Hazy Lovers

Dear David,

I’ve been friends with this guy for about 7 years now, and we dated for awhile in high school. We go to the same college and we’ve been hanging out off and on and sometimes we make out or sleep together (no sex). Last month he texted me randomly after not talking for 6+months and asked me out to lunch. It went well and then I left to go hang out with some friends. He texted me later and asked me to hang out again. And we’ve been hanging out like once a week since then. The other day he came over and I gave him a blow job for the first time and then I had to leave for class. He told me to txt him and when I did he didn’t respond. His phone is kind of messed up/broken and he doesn’t receive txts and calls sometimes. I was waiting for him to text me back or to think, Hey this is weird she usually always texts me and my phone is broken, why don’t I text her?? But he didn’t… Does this mean he doesn’t really care about me? After a couple of days I called him and asked him why he hadn’t texted me back and he said that he never got them.. Do I have a right to be mad? We’re not together, but I was kind of having feelings for him.


Dear Tiffany,

“But I was kind of having feelings.” I believe this last line holds the key to all the preceding ones. What’s overwhelming me in your situation is a decided lack of clarity–lots of “kind of’s” and few “is’s” and “are’s”.

My initial–and cynical–reaction is that he kept you around until he had sex with you (or the Clintonian equivalent thereof). When he got what he wanted, the challenge and sexual mystery disappeared, he lost interest and he wanted out. I could be wrong. There could have been an issue with his phone, but the simultaneity of the blowjob and cell-phone breakdown seems a bit too convenient. Guys will find a way to be in touch with a girl they’re hot for.

What happened? I can’t say with the info provided or without hearing what he has to say. But because this is my blog, I’ll make some wild guesses:

  • One, or both of you, were never that into each other, and your dalliances were more a function of convenience than affection. Something compelled you two to start and stop several times over the last seven years rather than stay together. This something may have been circumstances that you did not outline, but I’d say more than likely there was some less-than-complete affection that never made this a lasting, romantic relationship. It’s important to note that this lack of affection might have been coming from only one of you. Given that you’re a bit in the dark as to the relationship’s status, that lack is probably coming from him.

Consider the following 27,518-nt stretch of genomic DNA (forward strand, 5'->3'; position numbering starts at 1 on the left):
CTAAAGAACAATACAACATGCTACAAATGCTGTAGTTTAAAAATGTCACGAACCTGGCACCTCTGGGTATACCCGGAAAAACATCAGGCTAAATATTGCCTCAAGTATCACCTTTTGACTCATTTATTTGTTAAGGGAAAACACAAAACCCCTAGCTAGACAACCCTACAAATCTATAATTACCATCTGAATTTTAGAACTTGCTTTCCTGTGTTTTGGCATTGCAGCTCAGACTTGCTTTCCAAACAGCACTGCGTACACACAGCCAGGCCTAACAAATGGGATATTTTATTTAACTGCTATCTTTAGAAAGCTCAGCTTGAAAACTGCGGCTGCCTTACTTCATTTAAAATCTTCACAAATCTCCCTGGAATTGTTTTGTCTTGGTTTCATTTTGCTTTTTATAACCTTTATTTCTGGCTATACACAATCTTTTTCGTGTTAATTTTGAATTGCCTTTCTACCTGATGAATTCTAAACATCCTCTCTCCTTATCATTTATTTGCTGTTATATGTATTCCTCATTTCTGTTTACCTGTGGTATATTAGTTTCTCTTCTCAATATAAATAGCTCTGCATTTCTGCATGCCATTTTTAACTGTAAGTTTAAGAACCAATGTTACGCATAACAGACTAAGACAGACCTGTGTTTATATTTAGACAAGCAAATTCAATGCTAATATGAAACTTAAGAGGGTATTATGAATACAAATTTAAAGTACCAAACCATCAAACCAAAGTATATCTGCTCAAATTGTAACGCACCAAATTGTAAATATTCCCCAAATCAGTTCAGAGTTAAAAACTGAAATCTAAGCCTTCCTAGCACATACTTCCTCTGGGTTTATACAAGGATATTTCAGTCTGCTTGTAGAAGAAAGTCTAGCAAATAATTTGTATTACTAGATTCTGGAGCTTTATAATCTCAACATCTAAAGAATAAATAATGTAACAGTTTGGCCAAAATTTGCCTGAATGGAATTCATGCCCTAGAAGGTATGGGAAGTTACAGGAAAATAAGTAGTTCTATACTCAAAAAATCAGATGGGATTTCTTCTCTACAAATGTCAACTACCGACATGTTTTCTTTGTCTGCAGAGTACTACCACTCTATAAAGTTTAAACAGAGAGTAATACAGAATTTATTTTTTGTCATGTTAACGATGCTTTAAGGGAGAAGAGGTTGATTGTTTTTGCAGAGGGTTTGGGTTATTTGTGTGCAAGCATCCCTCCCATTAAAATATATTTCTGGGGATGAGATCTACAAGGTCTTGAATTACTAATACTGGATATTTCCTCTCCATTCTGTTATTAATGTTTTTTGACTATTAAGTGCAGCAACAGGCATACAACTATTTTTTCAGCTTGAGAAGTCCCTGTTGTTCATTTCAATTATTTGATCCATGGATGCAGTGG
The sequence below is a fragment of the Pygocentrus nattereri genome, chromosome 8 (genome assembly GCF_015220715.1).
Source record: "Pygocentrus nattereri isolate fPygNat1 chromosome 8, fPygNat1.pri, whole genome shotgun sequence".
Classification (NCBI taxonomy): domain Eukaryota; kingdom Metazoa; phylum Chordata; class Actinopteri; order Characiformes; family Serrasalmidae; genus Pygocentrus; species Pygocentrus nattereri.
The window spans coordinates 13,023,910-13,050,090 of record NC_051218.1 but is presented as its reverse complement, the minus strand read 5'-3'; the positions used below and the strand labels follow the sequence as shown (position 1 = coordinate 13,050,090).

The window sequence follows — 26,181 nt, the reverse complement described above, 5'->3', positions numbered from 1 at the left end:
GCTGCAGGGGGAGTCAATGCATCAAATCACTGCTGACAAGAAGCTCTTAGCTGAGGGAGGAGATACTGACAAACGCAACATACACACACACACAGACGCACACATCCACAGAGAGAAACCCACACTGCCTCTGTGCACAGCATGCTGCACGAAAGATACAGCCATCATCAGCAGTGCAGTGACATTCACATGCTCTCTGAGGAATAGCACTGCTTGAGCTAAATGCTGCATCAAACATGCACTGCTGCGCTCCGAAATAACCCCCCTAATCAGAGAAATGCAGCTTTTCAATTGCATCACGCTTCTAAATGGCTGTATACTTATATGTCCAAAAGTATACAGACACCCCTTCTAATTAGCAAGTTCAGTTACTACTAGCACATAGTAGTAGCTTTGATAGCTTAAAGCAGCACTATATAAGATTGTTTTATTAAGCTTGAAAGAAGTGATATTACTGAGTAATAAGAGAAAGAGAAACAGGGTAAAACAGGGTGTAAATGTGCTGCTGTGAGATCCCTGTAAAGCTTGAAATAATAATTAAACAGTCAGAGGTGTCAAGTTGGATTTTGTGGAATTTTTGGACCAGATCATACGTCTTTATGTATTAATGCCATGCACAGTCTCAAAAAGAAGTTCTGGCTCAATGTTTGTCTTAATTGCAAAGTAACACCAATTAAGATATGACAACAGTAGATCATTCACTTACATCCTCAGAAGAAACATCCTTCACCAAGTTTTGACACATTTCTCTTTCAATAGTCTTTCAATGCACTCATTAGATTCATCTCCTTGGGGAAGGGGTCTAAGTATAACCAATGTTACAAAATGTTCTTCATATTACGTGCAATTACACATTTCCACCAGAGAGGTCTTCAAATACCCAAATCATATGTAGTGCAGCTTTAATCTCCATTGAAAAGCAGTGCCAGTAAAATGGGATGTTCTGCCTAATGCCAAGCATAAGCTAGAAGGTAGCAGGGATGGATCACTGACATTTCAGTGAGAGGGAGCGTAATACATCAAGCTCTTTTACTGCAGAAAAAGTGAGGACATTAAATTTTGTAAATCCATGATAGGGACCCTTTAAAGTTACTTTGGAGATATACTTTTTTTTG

• You were not, and likely are still not, clear on what you want out of this relationship. Do you want to be his girlfriend, occasional lover, wife, chum? I don’t know anything other than you “kind of” have feelings for him and that you like to have PG-13 hook-ups with him, which, incidentally, are not the actions of straight-up friendship. Tiffany, it’s okay to have feelings for someone. It’s even okay to have those feelings when you’re pretty sure the other person doesn’t share them with you. Perhaps you keep your feelings indistinct because you fear they won’t be shared, and to permit yourself to feel that way leaves you vulnerable. I don’t know. What I do know is hazy intentions produce hazy results, and until you get clear about this, you probably won’t be able to know what’s going on.

My advice:

  • Lay it on the line. Tell him what you want and ask him what he wants from the relationship. You could argue that this will create an irreversible weirdness in your friendship, but I think that happened long ago. This was never just a friendship. My wife and I were friends for many years, but we never hooked up or had romantic overtones until I said, “Have you thought about me [in a romantic sense]?” This is a risky route, but it also could be one that gets the situation straight. It might even be a call to action for him, where he gets distinct about his feelings for you. Whichever way it rolls, if you guys are really strong friends, you’ll endure whatever awkward moments this might result in. Seven years (and I suspect you guys are young) is nothing to sneeze at. Maybe this is just the beginning of something great.
  • Move on. This sort of contradicts my previous advice. As a rule, I don’t think women should pursue men (the main exception being if you’re a woman with a masculine energy). If he’s not taking strides to get in touch with you and make his feelings about you clear, he’s probably not that into you and you’re better off being with someone who is. It’s really okay. At some point and time in our lives, most of us find ourselves in relationships that don’t serve us. Sometimes it’s a matter of working things out with the other person–each side evolving together and learning how to serve the other. Other times, the relationship was never that great in the first place and we’re best learning from our mistakes, seeing what we might put in the next time.









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